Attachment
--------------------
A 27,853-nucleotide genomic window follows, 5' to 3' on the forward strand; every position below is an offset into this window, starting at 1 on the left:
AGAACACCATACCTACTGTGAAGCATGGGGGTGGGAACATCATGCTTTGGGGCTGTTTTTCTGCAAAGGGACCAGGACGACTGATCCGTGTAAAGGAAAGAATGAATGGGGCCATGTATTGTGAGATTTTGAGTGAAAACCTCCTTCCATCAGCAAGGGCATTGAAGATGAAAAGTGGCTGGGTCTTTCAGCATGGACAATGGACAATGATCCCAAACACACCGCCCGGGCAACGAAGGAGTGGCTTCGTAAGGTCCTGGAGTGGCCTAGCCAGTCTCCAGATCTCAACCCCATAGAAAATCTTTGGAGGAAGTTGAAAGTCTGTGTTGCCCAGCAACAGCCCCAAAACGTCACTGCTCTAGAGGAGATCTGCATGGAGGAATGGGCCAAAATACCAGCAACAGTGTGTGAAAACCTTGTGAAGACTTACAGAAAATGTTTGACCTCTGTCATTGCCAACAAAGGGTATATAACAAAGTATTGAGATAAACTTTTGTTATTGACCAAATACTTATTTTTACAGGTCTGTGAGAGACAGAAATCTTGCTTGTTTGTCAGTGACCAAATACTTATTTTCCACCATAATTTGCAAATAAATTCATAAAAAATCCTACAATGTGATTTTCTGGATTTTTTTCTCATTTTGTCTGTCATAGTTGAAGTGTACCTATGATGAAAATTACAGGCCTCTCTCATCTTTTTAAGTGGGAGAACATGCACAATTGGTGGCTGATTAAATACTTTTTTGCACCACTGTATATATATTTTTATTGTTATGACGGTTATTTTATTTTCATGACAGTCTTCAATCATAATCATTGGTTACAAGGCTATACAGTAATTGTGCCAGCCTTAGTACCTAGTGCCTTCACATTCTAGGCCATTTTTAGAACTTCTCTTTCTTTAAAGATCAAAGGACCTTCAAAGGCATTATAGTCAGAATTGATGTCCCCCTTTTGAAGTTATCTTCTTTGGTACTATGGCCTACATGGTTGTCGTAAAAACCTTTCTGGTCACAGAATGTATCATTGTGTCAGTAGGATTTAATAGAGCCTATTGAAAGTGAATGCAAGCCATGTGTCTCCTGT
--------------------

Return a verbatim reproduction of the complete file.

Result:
A 27,853-nucleotide genomic window follows, 5' to 3' on the forward strand; every position below is an offset into this window, starting at 1 on the left:
AGAACACCATACCTACTGTGAAGCATGGGGGTGGGAACATCATGCTTTGGGGCTGTTTTTCTGCAAAGGGACCAGGACGACTGATCCGTGTAAAGGAAAGAATGAATGGGGCCATGTATTGTGAGATTTTGAGTGAAAACCTCCTTCCATCAGCAAGGGCATTGAAGATGAAAAGTGGCTGGGTCTTTCAGCATGGACAATGGACAATGATCCCAAACACACCGCCCGGGCAACGAAGGAGTGGCTTCGTAAGGTCCTGGAGTGGCCTAGCCAGTCTCCAGATCTCAACCCCATAGAAAATCTTTGGAGGAAGTTGAAAGTCTGTGTTGCCCAGCAACAGCCCCAAAACGTCACTGCTCTAGAGGAGATCTGCATGGAGGAATGGGCCAAAATACCAGCAACAGTGTGTGAAAACCTTGTGAAGACTTACAGAAAATGTTTGACCTCTGTCATTGCCAACAAAGGGTATATAACAAAGTATTGAGATAAACTTTTGTTATTGACCAAATACTTATTTTTACAGGTCTGTGAGAGACAGAAATCTTGCTTGTTTGTCAGTGACCAAATACTTATTTTCCACCATAATTTGCAAATAAATTCATAAAAAATCCTACAATGTGATTTTCTGGATTTTTTTCTCATTTTGTCTGTCATAGTTGAAGTGTACCTATGATGAAAATTACAGGCCTCTCTCATCTTTTTAAGTGGGAGAACATGCACAATTGGTGGCTGATTAAATACTTTTTTGCACCACTGTATATATATTTTTATTGTTATGACGGTTATTTTATTTTCATGACAGTCTTCAATCATAATCATTGGTTACAAGGCTATACAGTAATTGTGCCAGCCTTAGTACCTAGTGCCTTCACATTCTAGGCCATTTTTAGAACTTCTCTTTCTTTAAAGATCAAAGGACCTTCAAAGGCATTATAGTCAGAATTGATGTCCCCCTTTTGAAGTTATCTTCTTTGGTACTATGGCCTACATGGTTGTCGTAAAAACCTTTCTGGTCACAGAATGTATCATTGTGTCAGTAGGATTTAATAGAGCCTATTGAAAGTGAATGCAAGCCATGTGTCTCCTGT